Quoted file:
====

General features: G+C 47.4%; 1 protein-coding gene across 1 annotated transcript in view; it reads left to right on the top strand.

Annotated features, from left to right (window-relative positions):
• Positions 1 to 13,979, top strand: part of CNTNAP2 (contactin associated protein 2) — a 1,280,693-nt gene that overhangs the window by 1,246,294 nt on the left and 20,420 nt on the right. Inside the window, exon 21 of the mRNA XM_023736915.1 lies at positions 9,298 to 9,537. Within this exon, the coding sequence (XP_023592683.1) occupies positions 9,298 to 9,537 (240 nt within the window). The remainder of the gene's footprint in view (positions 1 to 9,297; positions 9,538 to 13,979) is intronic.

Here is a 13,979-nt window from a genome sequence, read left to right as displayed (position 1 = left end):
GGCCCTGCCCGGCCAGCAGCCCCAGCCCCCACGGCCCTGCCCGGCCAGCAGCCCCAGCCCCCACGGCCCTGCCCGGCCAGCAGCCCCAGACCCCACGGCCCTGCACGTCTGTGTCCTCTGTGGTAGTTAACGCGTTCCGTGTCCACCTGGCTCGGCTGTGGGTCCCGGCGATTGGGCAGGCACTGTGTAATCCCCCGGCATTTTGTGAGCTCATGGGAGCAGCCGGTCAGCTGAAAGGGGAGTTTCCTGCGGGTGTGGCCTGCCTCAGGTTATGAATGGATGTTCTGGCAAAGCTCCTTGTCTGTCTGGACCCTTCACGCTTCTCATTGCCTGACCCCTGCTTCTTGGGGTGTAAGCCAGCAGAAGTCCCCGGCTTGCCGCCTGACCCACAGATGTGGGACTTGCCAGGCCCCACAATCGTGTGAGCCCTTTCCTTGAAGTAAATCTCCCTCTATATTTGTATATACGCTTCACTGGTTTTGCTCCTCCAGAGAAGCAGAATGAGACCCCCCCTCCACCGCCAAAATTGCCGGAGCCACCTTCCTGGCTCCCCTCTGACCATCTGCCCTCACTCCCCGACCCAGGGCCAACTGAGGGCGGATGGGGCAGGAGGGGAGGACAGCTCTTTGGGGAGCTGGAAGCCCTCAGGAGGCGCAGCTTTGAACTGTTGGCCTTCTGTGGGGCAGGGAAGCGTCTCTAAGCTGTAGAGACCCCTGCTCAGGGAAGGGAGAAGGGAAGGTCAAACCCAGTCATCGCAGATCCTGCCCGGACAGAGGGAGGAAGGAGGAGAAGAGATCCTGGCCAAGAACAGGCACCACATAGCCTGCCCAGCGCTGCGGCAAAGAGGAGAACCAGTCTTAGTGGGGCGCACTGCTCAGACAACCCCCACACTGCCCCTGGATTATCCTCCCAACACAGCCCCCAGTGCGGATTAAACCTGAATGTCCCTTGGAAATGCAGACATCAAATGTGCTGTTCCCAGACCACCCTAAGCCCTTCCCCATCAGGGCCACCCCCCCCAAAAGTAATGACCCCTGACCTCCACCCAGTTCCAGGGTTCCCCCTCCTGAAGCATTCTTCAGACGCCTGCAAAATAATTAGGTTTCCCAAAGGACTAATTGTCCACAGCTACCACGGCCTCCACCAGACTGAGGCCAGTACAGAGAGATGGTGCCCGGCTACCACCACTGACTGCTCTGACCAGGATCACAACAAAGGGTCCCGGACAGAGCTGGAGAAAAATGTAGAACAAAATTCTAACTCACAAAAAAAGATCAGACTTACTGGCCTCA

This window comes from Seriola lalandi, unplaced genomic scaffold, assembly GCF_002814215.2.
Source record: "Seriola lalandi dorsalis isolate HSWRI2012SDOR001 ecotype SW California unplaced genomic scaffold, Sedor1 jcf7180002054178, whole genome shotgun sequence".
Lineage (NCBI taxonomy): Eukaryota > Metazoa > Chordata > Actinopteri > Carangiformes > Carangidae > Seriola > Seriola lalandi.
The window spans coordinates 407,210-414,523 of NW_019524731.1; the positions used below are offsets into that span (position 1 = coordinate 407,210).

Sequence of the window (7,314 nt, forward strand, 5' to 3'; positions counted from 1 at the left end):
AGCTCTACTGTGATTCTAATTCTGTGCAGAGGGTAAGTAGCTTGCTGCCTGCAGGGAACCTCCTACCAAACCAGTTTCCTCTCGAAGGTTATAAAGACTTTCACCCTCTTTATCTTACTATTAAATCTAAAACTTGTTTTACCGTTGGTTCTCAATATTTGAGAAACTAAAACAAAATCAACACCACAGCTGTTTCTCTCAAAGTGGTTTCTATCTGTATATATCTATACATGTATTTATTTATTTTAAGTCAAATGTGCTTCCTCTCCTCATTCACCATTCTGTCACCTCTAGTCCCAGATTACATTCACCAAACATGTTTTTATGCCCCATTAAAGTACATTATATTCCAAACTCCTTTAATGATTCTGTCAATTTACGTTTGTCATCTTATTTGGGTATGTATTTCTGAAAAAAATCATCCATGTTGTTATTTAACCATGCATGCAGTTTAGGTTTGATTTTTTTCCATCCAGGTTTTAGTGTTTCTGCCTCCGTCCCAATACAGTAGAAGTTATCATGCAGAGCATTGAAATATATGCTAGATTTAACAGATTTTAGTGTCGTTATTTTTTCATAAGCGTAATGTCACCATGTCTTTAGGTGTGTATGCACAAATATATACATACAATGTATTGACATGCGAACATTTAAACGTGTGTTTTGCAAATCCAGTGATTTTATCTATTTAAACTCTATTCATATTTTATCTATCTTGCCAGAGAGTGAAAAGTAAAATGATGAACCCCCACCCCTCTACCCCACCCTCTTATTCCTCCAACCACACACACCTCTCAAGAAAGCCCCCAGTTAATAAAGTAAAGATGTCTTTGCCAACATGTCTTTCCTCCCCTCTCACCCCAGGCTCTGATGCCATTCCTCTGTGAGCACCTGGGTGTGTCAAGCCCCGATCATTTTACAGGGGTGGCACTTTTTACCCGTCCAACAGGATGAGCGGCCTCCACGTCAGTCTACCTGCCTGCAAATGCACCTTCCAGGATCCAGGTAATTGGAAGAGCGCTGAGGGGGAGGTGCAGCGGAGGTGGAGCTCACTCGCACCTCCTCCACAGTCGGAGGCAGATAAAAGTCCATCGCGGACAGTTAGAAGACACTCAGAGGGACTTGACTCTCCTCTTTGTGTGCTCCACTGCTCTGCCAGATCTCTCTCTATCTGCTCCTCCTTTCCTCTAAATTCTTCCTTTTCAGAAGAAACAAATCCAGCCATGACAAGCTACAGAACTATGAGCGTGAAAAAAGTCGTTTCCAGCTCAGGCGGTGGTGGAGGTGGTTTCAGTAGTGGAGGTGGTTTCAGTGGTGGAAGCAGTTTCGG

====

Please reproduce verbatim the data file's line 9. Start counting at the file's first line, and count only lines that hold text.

The window spans coordinates 407,210-414,523 of NW_019524731.1; the positions used below are offsets into that span (position 1 = coordinate 407,210).